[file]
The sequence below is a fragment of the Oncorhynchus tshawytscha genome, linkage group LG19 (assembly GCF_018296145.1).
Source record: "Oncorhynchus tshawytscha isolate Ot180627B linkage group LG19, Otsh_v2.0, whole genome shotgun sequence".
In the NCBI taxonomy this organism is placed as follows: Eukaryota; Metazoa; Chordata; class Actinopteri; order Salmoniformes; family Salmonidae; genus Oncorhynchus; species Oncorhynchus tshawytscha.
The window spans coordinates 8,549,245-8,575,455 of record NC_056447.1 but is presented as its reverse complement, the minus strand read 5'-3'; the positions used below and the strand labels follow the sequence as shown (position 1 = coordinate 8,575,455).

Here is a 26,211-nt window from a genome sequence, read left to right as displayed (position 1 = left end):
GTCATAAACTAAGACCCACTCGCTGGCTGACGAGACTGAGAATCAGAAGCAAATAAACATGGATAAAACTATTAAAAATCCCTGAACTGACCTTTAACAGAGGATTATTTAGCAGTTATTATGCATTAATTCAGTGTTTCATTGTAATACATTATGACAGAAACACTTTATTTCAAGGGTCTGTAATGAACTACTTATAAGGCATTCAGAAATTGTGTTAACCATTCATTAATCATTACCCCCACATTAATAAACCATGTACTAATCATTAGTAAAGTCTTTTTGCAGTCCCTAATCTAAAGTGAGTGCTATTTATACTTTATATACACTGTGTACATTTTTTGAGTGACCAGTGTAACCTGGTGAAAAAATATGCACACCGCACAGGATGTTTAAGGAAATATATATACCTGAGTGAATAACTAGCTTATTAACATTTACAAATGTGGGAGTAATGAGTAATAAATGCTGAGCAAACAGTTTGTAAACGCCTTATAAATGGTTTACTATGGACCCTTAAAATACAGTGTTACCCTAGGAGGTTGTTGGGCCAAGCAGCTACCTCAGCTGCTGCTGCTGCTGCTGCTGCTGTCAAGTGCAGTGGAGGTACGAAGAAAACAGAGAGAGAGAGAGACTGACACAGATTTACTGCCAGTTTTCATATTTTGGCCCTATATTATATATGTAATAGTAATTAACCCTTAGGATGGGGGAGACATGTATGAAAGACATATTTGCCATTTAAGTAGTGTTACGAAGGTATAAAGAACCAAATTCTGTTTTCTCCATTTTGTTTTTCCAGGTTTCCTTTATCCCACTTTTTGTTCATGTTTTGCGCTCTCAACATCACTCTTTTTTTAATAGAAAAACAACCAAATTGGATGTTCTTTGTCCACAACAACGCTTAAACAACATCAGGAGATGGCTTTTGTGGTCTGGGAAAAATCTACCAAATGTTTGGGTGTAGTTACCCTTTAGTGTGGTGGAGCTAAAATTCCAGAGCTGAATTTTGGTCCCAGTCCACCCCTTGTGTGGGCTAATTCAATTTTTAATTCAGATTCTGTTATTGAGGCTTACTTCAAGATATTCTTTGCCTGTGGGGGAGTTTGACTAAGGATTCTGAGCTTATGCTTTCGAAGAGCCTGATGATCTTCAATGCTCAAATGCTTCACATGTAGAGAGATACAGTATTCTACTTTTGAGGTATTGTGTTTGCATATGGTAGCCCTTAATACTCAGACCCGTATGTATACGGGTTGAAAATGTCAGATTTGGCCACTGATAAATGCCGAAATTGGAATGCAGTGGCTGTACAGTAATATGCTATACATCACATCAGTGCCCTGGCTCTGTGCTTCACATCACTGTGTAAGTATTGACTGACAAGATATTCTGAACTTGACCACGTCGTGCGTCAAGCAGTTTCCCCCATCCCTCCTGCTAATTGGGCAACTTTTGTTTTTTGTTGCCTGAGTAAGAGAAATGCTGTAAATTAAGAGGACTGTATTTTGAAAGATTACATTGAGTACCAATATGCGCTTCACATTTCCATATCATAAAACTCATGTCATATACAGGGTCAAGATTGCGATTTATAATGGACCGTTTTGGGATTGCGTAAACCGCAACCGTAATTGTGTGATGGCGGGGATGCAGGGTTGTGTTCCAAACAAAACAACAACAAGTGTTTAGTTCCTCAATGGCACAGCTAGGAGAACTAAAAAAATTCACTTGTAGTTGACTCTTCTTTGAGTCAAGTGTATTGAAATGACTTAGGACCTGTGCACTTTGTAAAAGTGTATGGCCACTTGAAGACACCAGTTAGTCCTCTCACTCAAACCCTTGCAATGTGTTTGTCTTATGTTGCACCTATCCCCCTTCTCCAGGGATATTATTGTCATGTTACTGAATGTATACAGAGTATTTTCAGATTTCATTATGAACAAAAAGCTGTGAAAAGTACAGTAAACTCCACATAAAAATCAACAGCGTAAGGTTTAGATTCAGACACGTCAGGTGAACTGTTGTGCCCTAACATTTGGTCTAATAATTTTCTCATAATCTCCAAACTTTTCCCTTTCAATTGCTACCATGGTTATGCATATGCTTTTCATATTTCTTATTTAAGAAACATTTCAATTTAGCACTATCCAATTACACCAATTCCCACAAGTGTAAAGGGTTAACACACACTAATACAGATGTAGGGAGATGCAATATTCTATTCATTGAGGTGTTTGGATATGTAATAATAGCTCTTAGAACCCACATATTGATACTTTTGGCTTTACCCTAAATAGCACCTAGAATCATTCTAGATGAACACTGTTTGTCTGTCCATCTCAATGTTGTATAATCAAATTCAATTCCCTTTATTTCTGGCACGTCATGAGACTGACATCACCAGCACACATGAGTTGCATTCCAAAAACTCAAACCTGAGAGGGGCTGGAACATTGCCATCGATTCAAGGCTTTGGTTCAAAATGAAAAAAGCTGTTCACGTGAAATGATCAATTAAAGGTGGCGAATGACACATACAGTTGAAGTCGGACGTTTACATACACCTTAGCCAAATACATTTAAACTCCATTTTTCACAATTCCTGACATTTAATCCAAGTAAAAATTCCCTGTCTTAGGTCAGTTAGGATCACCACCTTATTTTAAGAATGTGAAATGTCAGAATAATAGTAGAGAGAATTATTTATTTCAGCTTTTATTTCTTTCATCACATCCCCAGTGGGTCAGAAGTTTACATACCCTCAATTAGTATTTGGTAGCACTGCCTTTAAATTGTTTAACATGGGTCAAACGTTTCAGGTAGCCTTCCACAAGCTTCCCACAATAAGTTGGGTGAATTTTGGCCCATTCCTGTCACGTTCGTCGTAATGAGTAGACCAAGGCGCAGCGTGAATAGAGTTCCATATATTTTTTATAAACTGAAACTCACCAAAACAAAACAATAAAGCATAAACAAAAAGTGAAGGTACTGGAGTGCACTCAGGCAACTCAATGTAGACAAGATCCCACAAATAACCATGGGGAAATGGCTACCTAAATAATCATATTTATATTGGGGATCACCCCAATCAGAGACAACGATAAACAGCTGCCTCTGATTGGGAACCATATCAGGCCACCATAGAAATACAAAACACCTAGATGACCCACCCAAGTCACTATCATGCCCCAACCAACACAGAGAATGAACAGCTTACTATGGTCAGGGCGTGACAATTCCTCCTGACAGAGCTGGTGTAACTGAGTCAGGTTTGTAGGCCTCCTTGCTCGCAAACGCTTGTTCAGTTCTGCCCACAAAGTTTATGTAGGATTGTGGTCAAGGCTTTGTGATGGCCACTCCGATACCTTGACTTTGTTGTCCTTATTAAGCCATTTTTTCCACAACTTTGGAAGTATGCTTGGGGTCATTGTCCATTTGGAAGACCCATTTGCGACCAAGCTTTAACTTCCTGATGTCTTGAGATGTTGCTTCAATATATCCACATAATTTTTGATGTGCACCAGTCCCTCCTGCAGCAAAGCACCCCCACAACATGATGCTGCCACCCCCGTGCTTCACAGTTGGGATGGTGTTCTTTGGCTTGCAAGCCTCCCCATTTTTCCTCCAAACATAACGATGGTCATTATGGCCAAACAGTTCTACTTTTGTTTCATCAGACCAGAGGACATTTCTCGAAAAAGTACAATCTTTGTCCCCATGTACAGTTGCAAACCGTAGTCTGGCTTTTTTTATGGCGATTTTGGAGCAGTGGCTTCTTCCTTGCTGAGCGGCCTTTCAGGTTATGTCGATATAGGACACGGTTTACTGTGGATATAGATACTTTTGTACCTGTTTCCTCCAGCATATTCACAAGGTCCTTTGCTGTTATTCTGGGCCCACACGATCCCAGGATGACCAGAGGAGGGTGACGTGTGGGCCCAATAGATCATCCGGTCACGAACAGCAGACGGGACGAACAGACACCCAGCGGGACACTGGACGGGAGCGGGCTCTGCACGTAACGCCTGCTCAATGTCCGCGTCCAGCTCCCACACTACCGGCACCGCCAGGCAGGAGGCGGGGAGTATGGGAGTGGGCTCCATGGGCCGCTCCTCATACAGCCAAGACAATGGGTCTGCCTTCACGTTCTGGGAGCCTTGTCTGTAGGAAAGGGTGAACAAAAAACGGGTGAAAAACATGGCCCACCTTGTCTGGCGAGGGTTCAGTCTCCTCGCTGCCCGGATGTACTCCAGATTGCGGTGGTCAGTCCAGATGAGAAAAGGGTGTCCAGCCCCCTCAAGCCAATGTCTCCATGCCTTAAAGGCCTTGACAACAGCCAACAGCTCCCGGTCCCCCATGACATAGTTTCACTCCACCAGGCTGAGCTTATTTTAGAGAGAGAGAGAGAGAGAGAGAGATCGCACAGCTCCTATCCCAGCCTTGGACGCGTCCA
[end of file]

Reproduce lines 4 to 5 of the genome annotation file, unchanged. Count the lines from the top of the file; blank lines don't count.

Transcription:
The window spans coordinates 8,549,245-8,575,455 of record NC_056447.1 but is presented as its reverse complement, the minus strand read 5'-3'; the positions used below and the strand labels follow the sequence as shown (position 1 = coordinate 8,575,455).

Here is a 26,211-nt window from a genome sequence, read left to right as displayed (position 1 = left end):